One of my roommates moved out last summer, but he hasn’t changed his address so we still get a lot of his mail. Every month or so he comes by to pick up another mound of ephemera. It seems mostly to be junk mail and cell phone bills, but the occasional magazine can be found jutting from the pile. Today, in fact, I couldn’t help but notice the corner of the most recent issue of Esquire peeking out from under envelopes and circulars, and on that corner of glossy magazine cover I could see the words “The Best Books of 2003,” so, naturally, I took a gander. It’s not much of a list. They asked eight of their writers to name their favorite book of the year, so there are eight random books on the page, each with a blurb. Still, it gives us something to talk about. Here they are (with my comments, of course): Stagolee Shot Billy by Cecil Brown: I had forgotten about this book, but I remember when it came out it sounded very interesting. In the book, Brown, a literature professor at UC Berkeley, tries to discover the truth behind the legend of Stagger Lee, a quasi-mythical figure who is the inspiration for hundreds of versions of the seminal blues song of the same name. It sounds like a really interesting book, full of folklore and roots music. The book’s official website offers up a couple dozen versions of the song (along with a neat map showing when and where they originated) for your listening pleasure.Moneyball: The Art of Winning an Unfair Game by Michael Lewis: I feel like I spent most of the summer talking about this book. If you’ve been lurking around here for that long you’ll remember. Several folks have called it “the book of the year,” and it’s hard to argue otherwise. The book is extremely compelling on many levels, even for a non-baseball fan, as it delves into psychology and economics and business. For a baseball fan the book approaches divine.What Was She Thinking?: Notes on a Scandal by Zoe Heller: I think I’ve mentioned this one, too. It was short-listed for the Booker Prize. In it, a prudish, old schoolteacher recounts the indiscretions of a younger colleague’s dalliances with a 15-year-old student. What starts as a clearcut case, slowly turns itself inside out.Life of Pi by Yann Martel: Hmmm… didn’t this book come out last year? Anyway, this one won the Booker in 2002 and has been a slow burn sensation. It was released to modest acclaim, began to sell well on word of mouth, won the Booker, and never looked back. The paperback edition still appears on many major bestseller lists. I, for one, am still dying to read it, but haven’t gotten to it yet. Everyone I know who has read it (including my grandmother who is one of the “best” readers I know) adores this book about a boy and a tiger.BBQ USA: 425 Fiery Recipes from All Across America by Steve Raichlen: Mmmmm, BBQ. Actually, BBQ is a major American cultural artifact, with countless versions (at least 425) betraying the rich regional diversity of American cooking, which reminds me, some friends of mine have been working for over a year now on a BBQ documentary called Barbecue is a Noun. Sounds pretty tasty.Platform by Michel Houellebecq: Somehow it seems inevitable that Esquire would name this among the best books of the year. I know that there are some serious Houellebecq fanatics out there, but I’m afraid I don’t get it.Rumble, Young Man, Rumble by Benjamin Clavell: Released last spring to stellar reviews, this book surely ranks among the top two or three short story collections released this year.Poker Face: A Girlhood Among Gamblers by Katy Lederer: I hadn’t really heard of this one, but it’s one of those “f’d-up-childhood” memoirs, but this time it’s not about being the child of shrinks or mobsters, but gamblers instead. This sort of book has really become a genre of its own and is therefore getting somewhat tiresome; on the other hand, the jacket of this particular book features a blurb from none other than the late, great George Plimpton so it must be good.Actually, that list turned out to be pretty fun.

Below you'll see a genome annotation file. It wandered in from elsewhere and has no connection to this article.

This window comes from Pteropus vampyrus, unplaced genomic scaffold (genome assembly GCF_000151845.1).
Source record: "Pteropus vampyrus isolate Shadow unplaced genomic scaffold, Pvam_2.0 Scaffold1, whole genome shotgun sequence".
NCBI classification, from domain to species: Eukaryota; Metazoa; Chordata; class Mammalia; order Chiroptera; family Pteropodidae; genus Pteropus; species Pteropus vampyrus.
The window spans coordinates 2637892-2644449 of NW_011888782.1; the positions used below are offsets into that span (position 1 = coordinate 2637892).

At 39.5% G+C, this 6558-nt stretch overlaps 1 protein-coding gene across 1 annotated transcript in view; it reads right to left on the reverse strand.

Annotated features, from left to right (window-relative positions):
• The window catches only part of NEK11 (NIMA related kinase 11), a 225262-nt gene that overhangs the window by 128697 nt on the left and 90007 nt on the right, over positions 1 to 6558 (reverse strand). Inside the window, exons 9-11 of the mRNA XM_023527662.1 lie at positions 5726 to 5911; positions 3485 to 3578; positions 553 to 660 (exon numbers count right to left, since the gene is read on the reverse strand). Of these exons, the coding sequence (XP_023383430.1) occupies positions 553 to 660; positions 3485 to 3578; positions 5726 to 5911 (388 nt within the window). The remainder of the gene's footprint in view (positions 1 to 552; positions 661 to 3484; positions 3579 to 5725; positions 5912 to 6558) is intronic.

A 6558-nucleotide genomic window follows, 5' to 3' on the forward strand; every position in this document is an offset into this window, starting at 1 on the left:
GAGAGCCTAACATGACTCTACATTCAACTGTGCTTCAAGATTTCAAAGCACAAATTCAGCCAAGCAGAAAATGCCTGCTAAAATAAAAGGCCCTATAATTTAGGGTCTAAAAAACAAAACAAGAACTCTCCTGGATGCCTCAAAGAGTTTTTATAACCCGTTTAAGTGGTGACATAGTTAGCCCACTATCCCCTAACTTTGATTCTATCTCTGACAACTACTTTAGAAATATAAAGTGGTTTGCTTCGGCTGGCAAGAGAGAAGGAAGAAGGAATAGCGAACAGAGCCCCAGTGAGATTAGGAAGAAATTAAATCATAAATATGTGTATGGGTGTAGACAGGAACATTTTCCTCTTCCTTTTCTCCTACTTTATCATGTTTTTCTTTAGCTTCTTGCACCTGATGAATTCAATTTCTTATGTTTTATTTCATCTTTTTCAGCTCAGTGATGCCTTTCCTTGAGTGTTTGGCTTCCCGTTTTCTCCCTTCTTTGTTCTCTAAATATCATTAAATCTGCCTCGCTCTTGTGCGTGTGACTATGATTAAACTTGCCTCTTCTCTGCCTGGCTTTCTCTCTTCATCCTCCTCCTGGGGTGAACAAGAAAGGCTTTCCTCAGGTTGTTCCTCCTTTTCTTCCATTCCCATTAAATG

News that Stuart Dybek, a great and overlooked short-story writer, had been awarded a MacArthur grant sent me back to the archives of the now-defunct Fabulous World of Hot Face for this review of 2003’s I Sailed With Magellan. As you can see below, I recommend that Dybek neophytes may want to skip around in this collection, or start with The Coast of Chicago.I Sailed With MagellanLike the Joyce of Dubliners, Stuart Dybek writes with an exquisite sense of place and an amazing sensitivity to the dreams and dislocations one encounters in the borderland between childhood and adulthood. His last work of fiction, The Coast of Chicago, is one of my favorite books, and I approached I Sailed With Magellan with high expectations. If The Coast of Chicago, with its unified setting, its young-to-old chronology, and its careful patterning (alternating short stories with lyrical “short shorts”), seemed more like a latter-day Winesburg, Ohio than a mere collection of stories, I Sailed With Magellan feels more like a group of very good stories than the “Novel-in-Verse” its title page insists it is. Here, Dybek preserves the setting and tone of his earlier work, but organizes his stories loosely around a central character: Perry Katzek. Like Kerouac’s Jack Duluoz, Perry seems pretty clearly to be a stand-in for his author, and the richness of lived experience fills to bursting the strongest stories here – “Song,” “Undertow,” “Blue Boy,” and “Je Reviens.” All four offer glimpses of Perry’s childhood in the Bronzeville section of Chicago. Another excellent quartet of stories – “Lunch at the Loyola Arms,” “Orchids,” “We Didn’t,” and “Que Quieres” – show Perry in various stages of a deferred maturity, and although they seem slightly less finished… well, so does adulthood; I’ll call it “evocative disarray” and chalk it up to authorial intent. Throughout, images and characters recur in the background. We see again and again morning glories and the spray of fire hydrants in summer and Perry’s uncle Lefty. These devices may justify the inclusion of “Breasts,” a novella largely unrelated to Dybek’s attempt at bildungsroman, but here, Dybek indulges his weaknesses – stagy dialogue, purple eroticism, and scenes and characters seemingly lifted from TV.Even sans “Breasts,” I Sailed With Magellan doesn’t succeed as a novel. Broken into discrete chunks, Perry’s journey seems stripped of causality. For example, his mother’s madness – alluded to in several stories – can remain, in a story collection, undramatized. In a novel, however, such a powerful influence on the protagonist wouldn’t remain merely implicit. Other experiences that seem to lie at the heart of Perry’s (and perhaps Dybek’s) character stay in the background, as well, and while Dybek gestures in a few stories toward focusing this book on the relationship between Perry and his Uncle Lefty, the uncle disappears for long stretches. It is always a pleasure to read Dybek, and some of his best work is here, but I Sailed With Magellan argues less for a reenvisioning of the novel’s possibilities than the creation of some genre between collection and novel that might serve Dybek’s intentions better than the “Novel in Stories” seems to.